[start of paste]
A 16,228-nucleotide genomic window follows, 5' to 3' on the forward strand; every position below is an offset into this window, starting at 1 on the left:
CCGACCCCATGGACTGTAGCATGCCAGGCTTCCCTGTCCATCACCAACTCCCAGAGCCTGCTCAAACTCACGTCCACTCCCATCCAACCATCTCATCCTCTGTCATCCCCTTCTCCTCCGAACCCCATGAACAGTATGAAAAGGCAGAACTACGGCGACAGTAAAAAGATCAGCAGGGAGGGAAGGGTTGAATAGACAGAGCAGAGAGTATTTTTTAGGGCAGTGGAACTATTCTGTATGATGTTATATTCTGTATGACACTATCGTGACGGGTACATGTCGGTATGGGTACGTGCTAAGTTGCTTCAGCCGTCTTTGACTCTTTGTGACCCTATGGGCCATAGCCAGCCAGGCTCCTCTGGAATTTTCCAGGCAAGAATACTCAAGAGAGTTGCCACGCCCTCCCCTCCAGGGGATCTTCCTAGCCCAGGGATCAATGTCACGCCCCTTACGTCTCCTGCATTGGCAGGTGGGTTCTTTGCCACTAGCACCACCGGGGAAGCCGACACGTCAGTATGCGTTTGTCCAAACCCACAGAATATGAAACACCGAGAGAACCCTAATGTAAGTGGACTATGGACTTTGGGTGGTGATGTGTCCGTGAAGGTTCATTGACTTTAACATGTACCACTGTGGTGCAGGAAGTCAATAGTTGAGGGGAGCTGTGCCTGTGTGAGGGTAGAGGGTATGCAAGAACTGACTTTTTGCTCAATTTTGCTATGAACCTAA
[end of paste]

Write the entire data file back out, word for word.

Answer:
A 16,228-nucleotide genomic window follows, 5' to 3' on the forward strand; every position below is an offset into this window, starting at 1 on the left:
CCGACCCCATGGACTGTAGCATGCCAGGCTTCCCTGTCCATCACCAACTCCCAGAGCCTGCTCAAACTCACGTCCACTCCCATCCAACCATCTCATCCTCTGTCATCCCCTTCTCCTCCGAACCCCATGAACAGTATGAAAAGGCAGAACTACGGCGACAGTAAAAAGATCAGCAGGGAGGGAAGGGTTGAATAGACAGAGCAGAGAGTATTTTTTAGGGCAGTGGAACTATTCTGTATGATGTTATATTCTGTATGACACTATCGTGACGGGTACATGTCGGTATGGGTACGTGCTAAGTTGCTTCAGCCGTCTTTGACTCTTTGTGACCCTATGGGCCATAGCCAGCCAGGCTCCTCTGGAATTTTCCAGGCAAGAATACTCAAGAGAGTTGCCACGCCCTCCCCTCCAGGGGATCTTCCTAGCCCAGGGATCAATGTCACGCCCCTTACGTCTCCTGCATTGGCAGGTGGGTTCTTTGCCACTAGCACCACCGGGGAAGCCGACACGTCAGTATGCGTTTGTCCAAACCCACAGAATATGAAACACCGAGAGAACCCTAATGTAAGTGGACTATGGACTTTGGGTGGTGATGTGTCCGTGAAGGTTCATTGACTTTAACATGTACCACTGTGGTGCAGGAAGTCAATAGTTGAGGGGAGCTGTGCCTGTGTGAGGGTAGAGGGTATGCAAGAACTGACTTTTTGCTCAATTTTGCTATGAACCTAA